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Showing posts from April, 2020

To BTEC or not to BTEC – is that still a question?

The vacuum of decision making surrounding the arrangements for BTEC and other similar qualifications this summer has been partially filled by Ofqual. However, there is still a long way to go. The variety and complexity of how students are assessed falls mainly onto the qualification awarding organisation. This is exclusively Pearson plc for BTEC assessments. The outcome in relation to widening access and equality will be scrutinised with greater vigour later this summer as more light is shone onto an ongoing problem of disadvantage. The hope is that greater understanding of how fewer resources cause educational disadvantage will lead to a better and more equal future. Ofqal finally announced on 24th April how they intend to deal with BTEC and other similar qualifications this summer. After they produced their guidance on 3rd April 2020, ‘How GCSEs, AS & A levels will be awarded in summer 2020’ in the absence of formal examinations, TEFS observed that there was no indication

Competition or bust in Higher Education: a zero sum game

Universities, staff and students have set out their stalls in order to attract support from the government to offset the pandemic fallout. The sums of money involved are just as eye-watering as other predictions for the economy. Unfortunately, the various players are coming at this from very different perspectives and there are too many competing interests in what is becoming a zero-sum game. The government must demand cooperation and a consensus view of what is needed in a nonzero-sum game. A good start would be to focus on supporting students and maintaining the staff to teach them. Now is not the time to abandon students who have lost their part-time jobs or make redundant the staff that teach them. Especially those on short-term contracts.  It is hard to believe that it is only seven days since TEFS posted ‘The loss of non-UK students leaves many universities out in the cold’ . In the weeks leading up to last Friday, there was a rising tide of fear in our universities that a su

The loss of non-UK students leaves many universities out in the cold

There have been calls from many quarters for our universities to prepare for radical change as the impact of the pandemic progresses over time. Some conclude that the open market in uncapped student numbers is fatally flawed and led us to be less prepared for a time of crisis. Any notion of there being short-term disruption is dissipating as the full impact emerges. There will have to be ongoing measures to combat the spread until an effective vaccine is deployed across the world. Meanwhile, university managements will be looking firstly at the bottom line and financial stability. They will be staring at ‘net liquidity’ and ‘liquidity ratios’ with some horror as income falls and they regret taking out so many loans for new buildings and paying themselves too much. The loss of international students will affect some much more than others. Meanwhile, thought must be given to supporting students and particularly those struggling with disadvantages. Hopefully, this period will not be ma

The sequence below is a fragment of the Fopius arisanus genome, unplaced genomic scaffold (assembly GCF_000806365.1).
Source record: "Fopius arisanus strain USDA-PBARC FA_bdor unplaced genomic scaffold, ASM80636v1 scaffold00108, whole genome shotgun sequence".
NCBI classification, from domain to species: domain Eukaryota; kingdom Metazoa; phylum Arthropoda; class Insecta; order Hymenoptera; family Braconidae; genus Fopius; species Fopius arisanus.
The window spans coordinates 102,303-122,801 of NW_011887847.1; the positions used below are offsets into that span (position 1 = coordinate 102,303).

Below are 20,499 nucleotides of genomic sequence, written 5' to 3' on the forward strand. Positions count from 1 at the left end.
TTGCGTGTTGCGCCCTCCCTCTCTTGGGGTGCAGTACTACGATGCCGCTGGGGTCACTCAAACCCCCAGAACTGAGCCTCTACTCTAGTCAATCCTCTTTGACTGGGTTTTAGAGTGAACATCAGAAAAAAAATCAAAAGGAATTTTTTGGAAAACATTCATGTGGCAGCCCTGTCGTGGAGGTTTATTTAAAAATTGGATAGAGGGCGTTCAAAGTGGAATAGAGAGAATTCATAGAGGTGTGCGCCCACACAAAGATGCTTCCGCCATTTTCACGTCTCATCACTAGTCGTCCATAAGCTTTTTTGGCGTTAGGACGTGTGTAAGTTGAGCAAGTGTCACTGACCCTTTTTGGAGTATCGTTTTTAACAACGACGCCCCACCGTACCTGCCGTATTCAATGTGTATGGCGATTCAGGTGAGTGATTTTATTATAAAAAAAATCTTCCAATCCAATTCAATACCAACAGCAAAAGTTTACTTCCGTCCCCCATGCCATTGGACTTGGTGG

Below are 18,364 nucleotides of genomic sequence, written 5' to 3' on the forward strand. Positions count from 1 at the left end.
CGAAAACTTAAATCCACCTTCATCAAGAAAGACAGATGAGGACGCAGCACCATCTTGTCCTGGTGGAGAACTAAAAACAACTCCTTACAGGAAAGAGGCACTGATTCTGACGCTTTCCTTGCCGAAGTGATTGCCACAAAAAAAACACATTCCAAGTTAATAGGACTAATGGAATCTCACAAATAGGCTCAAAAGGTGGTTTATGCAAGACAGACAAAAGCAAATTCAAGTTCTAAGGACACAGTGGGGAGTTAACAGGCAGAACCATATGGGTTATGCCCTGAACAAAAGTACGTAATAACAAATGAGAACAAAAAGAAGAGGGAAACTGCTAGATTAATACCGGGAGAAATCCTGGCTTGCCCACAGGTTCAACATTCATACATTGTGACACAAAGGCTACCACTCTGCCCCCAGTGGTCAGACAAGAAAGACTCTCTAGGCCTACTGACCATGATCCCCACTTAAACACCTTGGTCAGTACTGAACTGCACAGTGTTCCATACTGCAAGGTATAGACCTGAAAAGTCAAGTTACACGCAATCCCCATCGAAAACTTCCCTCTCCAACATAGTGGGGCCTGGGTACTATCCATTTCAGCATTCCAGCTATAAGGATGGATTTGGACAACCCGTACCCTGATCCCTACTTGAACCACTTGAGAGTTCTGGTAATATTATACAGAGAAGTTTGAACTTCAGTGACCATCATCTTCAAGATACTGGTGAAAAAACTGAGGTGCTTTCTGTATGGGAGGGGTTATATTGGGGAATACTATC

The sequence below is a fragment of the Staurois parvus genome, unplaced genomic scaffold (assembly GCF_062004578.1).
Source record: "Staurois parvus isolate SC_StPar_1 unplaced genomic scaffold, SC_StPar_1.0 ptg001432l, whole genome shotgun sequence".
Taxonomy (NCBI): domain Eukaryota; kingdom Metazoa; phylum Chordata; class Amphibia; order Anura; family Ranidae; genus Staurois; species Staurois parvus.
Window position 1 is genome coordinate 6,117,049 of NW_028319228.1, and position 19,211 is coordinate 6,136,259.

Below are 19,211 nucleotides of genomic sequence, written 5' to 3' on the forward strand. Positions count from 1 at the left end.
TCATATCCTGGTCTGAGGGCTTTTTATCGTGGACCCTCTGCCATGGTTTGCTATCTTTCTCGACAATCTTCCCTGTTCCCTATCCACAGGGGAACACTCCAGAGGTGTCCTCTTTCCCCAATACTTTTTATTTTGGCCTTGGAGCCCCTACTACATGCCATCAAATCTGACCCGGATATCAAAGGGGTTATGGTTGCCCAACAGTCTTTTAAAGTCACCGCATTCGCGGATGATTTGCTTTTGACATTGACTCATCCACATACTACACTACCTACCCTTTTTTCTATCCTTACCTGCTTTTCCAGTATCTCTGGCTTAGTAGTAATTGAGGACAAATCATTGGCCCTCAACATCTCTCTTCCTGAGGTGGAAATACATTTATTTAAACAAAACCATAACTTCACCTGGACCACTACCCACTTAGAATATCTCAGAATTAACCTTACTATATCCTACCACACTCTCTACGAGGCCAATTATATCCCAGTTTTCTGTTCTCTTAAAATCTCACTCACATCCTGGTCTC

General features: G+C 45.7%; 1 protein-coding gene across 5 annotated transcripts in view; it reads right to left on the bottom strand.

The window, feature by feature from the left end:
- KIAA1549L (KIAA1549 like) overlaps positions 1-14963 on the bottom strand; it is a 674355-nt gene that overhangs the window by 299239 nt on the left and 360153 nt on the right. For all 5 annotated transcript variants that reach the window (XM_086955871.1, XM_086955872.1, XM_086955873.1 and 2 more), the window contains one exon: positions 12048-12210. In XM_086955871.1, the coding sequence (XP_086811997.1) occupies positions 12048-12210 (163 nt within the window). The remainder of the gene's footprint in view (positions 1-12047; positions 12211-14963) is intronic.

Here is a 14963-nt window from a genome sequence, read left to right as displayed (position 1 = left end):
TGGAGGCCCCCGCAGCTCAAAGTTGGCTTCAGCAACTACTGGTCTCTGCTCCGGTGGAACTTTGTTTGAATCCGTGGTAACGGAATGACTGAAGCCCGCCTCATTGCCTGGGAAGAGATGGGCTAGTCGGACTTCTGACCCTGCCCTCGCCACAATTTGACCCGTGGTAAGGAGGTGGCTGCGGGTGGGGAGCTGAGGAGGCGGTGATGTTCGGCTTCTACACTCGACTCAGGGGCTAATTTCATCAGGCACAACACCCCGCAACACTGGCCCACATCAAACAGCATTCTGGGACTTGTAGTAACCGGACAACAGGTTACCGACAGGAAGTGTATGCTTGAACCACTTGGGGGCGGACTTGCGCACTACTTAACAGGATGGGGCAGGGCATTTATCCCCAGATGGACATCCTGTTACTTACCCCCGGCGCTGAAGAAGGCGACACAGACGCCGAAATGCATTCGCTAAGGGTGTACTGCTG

COVID-19: Did universities plan for the rising flood waters?

“It wasn’t raining when Noah built the Ark” That was the 'planning' proverb used during the difficult times in the 1920s and 1930s. However, its origin is obscure and goes back to the 19th century. Whatever its origin, it holds as true today as it did in biblical times. Businesses and services that failed to build in contingencies and ‘redundancy’ are sinking fast as the pandemic 'waters' rise. Universities are no different. They are large and complex operations that have sought to maximise efficiency and cut costs with little room for redundancy. This approach is now being put to the test. Despite the pressure, it seems that there is some thought being given to offering fairness to students who are confused about how they will be treated. But time is running short for confidence to be retained. Sustainability of universities in the face of huge financial losses has seeped into the mainstream media today. See BBC News ‘Coronavirus: Universities warn of going bust

To BTEC or not to BTEC, that is the question: UPDATE

UPDATED Sunday 12th April 2020 It seems that Oqual finally responded to pleas from students and tried to reassure BTEC, and other students still waiting, that their plight had not been forgotten. A further announcement ‘Awarding vocational and technical qualifications this summer’ was made last Thursday, almost a week after the arrangements for A-Level results were issued. This was done just in time for the Easter weekend with a promise that “Calculated results for qualifications used for progression to higher and further education. Arrangements for other qualifications to be issued after Easter”.   The announcement doesn’t indicate how long after Easter they will have to wait. Indeed, it may be some time, even weeks, as the details reveal that,   “We are working with awarding organisations to finalise a list of qualifications that we will advise the Secretary of State should be in scope for learners to receive a calculated result. It will include many BTEC National